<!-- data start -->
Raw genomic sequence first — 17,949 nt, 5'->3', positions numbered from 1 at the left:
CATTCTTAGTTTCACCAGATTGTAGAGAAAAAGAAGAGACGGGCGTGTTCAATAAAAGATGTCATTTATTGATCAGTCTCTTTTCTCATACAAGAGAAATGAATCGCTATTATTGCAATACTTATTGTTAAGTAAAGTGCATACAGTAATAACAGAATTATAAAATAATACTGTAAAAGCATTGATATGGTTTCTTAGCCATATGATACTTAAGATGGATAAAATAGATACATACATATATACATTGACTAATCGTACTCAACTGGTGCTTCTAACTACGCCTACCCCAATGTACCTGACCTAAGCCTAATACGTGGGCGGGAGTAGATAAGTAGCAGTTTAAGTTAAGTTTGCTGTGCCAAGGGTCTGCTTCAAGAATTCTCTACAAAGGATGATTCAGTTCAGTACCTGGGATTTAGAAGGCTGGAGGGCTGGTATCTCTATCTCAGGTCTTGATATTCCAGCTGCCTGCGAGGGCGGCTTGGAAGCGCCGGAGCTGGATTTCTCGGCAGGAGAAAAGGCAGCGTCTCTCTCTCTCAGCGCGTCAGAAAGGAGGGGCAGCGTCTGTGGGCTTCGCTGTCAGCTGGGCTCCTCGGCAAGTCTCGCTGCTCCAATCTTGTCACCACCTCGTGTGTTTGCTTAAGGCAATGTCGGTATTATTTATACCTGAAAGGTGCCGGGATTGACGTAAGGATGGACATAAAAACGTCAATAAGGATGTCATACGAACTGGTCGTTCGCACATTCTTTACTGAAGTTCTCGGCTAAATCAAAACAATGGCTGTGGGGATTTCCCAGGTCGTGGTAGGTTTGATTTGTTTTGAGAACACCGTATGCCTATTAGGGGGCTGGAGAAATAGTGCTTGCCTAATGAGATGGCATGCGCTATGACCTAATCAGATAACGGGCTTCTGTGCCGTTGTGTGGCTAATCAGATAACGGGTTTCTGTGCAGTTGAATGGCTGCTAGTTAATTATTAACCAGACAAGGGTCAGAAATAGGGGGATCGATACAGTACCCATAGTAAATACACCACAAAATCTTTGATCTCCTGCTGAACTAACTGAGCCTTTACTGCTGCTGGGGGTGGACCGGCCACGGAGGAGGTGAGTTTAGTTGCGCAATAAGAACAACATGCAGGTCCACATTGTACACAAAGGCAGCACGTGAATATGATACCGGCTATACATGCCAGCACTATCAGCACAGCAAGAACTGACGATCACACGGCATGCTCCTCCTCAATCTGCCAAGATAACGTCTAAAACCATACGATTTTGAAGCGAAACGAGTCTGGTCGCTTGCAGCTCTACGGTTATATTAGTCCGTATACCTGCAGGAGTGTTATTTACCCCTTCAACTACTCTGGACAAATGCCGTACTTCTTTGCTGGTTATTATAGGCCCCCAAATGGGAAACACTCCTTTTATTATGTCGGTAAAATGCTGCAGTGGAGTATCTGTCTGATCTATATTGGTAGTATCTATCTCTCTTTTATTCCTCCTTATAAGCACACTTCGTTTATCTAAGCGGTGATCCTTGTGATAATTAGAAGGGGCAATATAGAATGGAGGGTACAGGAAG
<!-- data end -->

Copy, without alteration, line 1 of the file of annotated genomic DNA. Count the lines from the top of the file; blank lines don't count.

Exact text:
Raw genomic sequence first — 17,949 nt, 5'->3', positions numbered from 1 at the left: